From left: Andrew Rainer and Juliana Shulman-Laniel
With the advent of the COVID-19 pandemic, lawyers have been thrust into the world of depositions by Zoom and other videoconferencing services. Videoconference depositions present a few advantages, but mostly a host of challenges and “traps for the unwary.” Here is some practical advice for Massachusetts lawyers grappling with this new procedure:
Who Must Attend in Person
One of the few advantages to videoconference depositions is that they eliminate the need for lawyers, witnesses and other professionals to travel to a deposition. Lawyers in different states and time zones can quickly come together to make a deposition happen. Under the current guidance from the Massachusetts Supreme Judicial Court1 — which the court has said will remain in effect indefinitely — court reporters can administer the oath and create a transcript remotely. The only person who needs to be present in person is a videographer, if a video is sought, and that requirement, too, can be waived by agreement of the parties. If counsel agree, many court reporting companies can arrange for the streamed videoconference to be recorded remotely. (Note: Using remote videorecording, but not obtaining this agreement, is a potential trap for the unwary.)
Who Can Attend in Person
The SJC’s order of May 26, 2020, also makes clear that “[t]he desire of counsel, a party, or a deponent to appear in person shall not alone be sufficient grounds to quash a notice for a remote deposition or to refuse to make a witness available for a remote deposition.” In other words, if a deponent wants his or her lawyer to be present for the deposition, but the lawyer is not able to travel to be physically present, that is not, in itself, sufficient reason to delay the deposition. On the other hand, if a deponent wants his or her lawyer to be present, and the lawyer is able to be present, the other side may wish to put in place precautions to ensure that the deponent is not being improperly coached off camera. This can be done one of two ways — by requiring that the deponent’s lawyer be visible on screen during the deposition (with Zoom technology, this can be done during the deposition without that lawyer’s image appearing in the recorded videotape of the deposition), or by insisting that one lawyer for the other side be physically present with the deponent and the deponent’s lawyer during the deposition. Obviously, the presence of two lawyers with a deponent creates issues with social distancing that also need to be addressed (more on this below).
A different question is raised if the deposing attorney wishes to attend in person. What happens, for example, if the deposing attorney wishes to attend in person in order to facilitate the use of exhibits or in order to observe the body language of the deponent, but the deponent’s health or location are such as to preclude the attendance of the deposing attorney? The SJC’s order does not specifically address this question, but the tenor of the order suggests that the preferences of the deposing attorney in this respect need not be honored. Depending on the schedule of the case, the deposing attorney may have the ability to delay the deposition in order to see whether the deposition can be taken in person at a later time. However, if the time for discovery is closing, the deposing attorney may simply have to proceed with the deposition remotely.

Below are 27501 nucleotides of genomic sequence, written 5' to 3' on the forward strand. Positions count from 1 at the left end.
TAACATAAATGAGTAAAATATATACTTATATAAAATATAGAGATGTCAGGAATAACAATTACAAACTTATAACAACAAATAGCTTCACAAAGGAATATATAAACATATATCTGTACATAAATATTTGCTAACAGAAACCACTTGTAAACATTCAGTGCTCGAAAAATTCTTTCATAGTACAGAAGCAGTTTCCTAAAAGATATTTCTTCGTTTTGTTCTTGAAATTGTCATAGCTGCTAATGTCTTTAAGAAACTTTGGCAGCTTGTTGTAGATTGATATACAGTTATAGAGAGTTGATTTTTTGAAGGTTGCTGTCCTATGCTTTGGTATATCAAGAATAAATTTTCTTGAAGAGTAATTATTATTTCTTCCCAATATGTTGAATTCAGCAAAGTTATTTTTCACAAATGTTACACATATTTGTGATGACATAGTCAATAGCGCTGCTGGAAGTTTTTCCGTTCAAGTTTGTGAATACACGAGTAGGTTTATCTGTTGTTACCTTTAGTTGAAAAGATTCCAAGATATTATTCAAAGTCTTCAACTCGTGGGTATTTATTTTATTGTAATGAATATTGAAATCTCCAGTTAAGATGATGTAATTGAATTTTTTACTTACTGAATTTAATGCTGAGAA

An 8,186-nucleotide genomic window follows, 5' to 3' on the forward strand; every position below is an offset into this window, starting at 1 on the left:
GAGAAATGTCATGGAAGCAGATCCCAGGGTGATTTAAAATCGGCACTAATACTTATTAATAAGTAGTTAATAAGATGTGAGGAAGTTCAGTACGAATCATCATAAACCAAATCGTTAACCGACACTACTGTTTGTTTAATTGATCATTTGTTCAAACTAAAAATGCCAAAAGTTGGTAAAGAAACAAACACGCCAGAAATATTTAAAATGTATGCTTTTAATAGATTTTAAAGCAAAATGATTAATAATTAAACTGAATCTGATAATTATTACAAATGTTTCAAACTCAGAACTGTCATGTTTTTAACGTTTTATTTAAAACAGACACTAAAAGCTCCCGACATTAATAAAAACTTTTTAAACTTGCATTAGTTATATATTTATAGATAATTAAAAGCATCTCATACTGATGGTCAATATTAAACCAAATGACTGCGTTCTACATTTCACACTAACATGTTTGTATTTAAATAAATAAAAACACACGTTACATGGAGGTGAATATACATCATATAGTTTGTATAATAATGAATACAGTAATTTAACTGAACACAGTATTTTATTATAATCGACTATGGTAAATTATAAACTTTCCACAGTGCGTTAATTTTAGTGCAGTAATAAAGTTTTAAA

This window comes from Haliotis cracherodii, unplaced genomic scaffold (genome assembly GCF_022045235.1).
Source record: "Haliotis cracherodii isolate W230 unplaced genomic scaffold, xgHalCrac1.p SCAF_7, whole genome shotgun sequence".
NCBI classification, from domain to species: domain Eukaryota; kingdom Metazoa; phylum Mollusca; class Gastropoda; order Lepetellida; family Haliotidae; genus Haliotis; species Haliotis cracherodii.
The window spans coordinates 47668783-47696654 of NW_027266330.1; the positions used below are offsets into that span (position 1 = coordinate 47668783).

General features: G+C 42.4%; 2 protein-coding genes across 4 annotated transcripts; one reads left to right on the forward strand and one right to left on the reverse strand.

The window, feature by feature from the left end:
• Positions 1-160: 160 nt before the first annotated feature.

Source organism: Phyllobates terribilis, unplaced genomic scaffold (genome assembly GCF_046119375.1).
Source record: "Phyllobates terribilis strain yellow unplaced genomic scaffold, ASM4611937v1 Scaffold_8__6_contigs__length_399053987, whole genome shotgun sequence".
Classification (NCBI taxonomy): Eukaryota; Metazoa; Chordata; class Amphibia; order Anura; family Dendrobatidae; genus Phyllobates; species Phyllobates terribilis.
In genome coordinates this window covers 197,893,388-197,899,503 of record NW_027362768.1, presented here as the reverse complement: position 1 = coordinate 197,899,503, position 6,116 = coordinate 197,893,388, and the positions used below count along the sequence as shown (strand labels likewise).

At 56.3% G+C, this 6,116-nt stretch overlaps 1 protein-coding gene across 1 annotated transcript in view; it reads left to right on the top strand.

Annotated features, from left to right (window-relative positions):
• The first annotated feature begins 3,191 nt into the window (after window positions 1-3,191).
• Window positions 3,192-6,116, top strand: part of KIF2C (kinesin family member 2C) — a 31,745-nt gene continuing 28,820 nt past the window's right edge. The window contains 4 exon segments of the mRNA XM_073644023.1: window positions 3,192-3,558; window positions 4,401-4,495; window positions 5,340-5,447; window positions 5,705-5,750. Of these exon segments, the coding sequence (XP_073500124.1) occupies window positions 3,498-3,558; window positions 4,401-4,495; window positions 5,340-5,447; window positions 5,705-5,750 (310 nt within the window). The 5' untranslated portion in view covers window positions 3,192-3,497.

How to Decide What Technology to Use
Different court reporters use different videoconference platforms, and when scheduling a videoconference deposition, you should be sure you find out which platform will be used and, if possible, test it out before you finalize your choice of court reporter. Some videoconferencing platforms are based on Zoom, and these are probably the easiest for attorneys and clients to use, particularly given how much people have been using Zoom during the pandemic for meetings and other needs. Other platforms require that participants connect on video and separately by phone. Our experience with this setup has been negative because, if two or more participants are in the same location, there can be problems with echoing, as well as confusion with when people are and are not muted.
Some videoconferencing platforms easily allow for the attorneys to be seen on screen alongside the witness, whereas others only allow one person (the witness) to be seen. Some allow the attorney or an associate to easily control how exhibits are shown and marked, while others require that exhibits be provided to the court reporter in advance. Some videoconference platforms will allow the court reporter to provide a live feed of the transcript, though that feed may be through software separate from the videoconference, requiring a viewer to utilize two screens or devices, or to split his or her screen between the deposition and the feed. If the deposition is being recorded by video, all platforms should allow the videographer to timestamp the image (as required by the procedural rules and thus another trap for the unwary). Some platforms record “chats” made during the deposition; some do not. Each of these issues should be considered when choosing a court reporting service and discussed with the court reporting service you choose.
Doing a Test Run